To be sure, yes I am also

To be sure, yes I am also making that point, as well as a practical point outlined in my other comments.

I believe this is right, but

I believe this is right, but it's a more nuanced charge than Arthur's original: "Ron Paul also supports shooting Mexican children who try to cross the border."

So, to be clear, By Barnett's analysis, Paul and Macker believe that Mexican children trying to cross the border who threaten border guards with lethal violence (I believe this is the relevant party) should be subject to the same. Which is less punchy, but more fair.

Is enforcement the "cause" of deadly force?

Do you also believe that enforcing laws against shoplifting candy is not possible without the use of deadly force?

The answer is a pretty straightforward yes....

This is unclear to me. Does Micha Ghertner mean that only violence can enforce law, and it is impossible for non-violent sanctions – garnishing wages, disconnecting utility service, harming credit reports and job references, social disapproval and reputation harms, etc. – to modify behavior?

Or does Micha Ghertner mean that we currently don’t use such sanctions to enforce certain laws, and that there may be structural reasons why doing so would be impractical?

Or does Micha Ghertner mean that any sanction – even a nonviolent one – might escalate into a violent confrontation? This last statement is surely true, but of doubtful relevance. Causation is a challenging concept; few outcomes can be traced to a single cause. Imagine that 1% of the time in which someone attempts to enforce a law against shoplifting a violent altercation ensues. And imagine that studies show that 1% of the population is peculiarly sensitive to issues of authority and prone to violence. Would you say that the proximate cause of the altercations is the enforcement actions in general, or the psychological make-up of the people involved in the few enforcement actions that turn violent?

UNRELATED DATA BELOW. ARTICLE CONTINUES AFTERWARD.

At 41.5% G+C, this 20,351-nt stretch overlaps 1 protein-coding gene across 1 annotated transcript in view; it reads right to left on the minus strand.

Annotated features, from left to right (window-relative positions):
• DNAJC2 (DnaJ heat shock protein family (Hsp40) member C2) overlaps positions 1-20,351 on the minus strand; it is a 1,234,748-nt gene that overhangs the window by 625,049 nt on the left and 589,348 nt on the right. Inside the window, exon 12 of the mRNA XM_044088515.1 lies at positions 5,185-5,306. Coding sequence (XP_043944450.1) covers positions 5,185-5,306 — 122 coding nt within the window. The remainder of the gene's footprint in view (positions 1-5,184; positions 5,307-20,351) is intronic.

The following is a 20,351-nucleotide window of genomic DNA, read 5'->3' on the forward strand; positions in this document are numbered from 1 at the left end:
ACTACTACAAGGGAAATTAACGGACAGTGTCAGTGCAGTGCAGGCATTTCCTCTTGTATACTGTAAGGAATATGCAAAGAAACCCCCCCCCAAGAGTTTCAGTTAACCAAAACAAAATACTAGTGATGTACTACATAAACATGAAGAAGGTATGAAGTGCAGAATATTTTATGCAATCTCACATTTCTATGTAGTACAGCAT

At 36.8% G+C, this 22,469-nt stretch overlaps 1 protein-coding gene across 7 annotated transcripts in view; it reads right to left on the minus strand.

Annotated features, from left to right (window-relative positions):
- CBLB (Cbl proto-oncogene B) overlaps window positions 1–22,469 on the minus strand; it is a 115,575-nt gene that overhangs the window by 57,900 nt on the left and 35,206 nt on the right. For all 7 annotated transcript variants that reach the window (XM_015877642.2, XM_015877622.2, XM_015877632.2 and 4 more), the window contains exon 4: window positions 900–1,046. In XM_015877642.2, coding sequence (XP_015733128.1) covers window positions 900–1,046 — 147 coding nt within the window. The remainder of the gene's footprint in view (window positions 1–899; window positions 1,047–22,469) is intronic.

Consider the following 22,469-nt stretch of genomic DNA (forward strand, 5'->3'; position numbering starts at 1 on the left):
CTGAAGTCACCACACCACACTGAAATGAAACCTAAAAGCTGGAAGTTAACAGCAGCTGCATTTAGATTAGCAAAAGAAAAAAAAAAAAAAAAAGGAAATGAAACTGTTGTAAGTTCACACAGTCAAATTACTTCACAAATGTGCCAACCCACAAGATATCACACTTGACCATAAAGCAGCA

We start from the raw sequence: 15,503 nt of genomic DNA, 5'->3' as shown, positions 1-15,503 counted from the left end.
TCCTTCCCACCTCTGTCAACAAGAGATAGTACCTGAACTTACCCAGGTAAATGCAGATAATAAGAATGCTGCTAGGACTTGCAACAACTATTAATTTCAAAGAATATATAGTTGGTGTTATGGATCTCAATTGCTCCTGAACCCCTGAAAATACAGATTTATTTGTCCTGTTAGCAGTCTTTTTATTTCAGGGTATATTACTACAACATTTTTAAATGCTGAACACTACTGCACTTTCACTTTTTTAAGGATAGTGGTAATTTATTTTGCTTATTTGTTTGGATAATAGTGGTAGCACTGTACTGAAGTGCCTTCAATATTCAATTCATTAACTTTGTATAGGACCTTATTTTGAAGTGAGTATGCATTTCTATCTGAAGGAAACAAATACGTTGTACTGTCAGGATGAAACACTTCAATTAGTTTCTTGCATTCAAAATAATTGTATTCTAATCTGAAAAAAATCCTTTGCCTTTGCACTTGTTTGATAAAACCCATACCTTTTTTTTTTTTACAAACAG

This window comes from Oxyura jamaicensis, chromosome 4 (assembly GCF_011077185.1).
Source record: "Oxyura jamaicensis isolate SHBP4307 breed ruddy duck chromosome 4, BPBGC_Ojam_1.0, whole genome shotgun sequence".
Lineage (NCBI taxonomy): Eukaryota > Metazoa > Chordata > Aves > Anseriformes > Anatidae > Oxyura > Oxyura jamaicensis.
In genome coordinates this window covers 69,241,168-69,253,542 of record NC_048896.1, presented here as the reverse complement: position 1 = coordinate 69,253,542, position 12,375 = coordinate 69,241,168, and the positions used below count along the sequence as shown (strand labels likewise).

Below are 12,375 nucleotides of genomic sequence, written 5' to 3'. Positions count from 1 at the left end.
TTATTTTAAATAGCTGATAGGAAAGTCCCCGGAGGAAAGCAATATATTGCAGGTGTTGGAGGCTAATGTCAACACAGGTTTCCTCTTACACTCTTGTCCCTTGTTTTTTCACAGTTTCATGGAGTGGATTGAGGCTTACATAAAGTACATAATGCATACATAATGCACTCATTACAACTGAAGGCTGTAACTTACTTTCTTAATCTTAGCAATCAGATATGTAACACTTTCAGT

An unjust law is no law at all, so violating an unjust law is not "criminal" in any important moral sense. The moral crime here is committed by those who would attempt to enforce injustice, not by those who forcefully resist it.

In other words, these arguments – about whether enforcement of laws against shoplifting or immigration “cause” lethal confrontations – are ultimately indeterminate because the concept of proximate cause is not fundamentally a factual one, but a philosophical one. If you start from the premise that a law is justified, then you’re likely to attribute the cause of the altercation to the person resisting the enforcement. If you start from the premise that the law is unjustified, then you’re likely to attribute the cause of the altercation to the enforcers. Discussions of cause become proxies for discussions about the merits of the laws in question.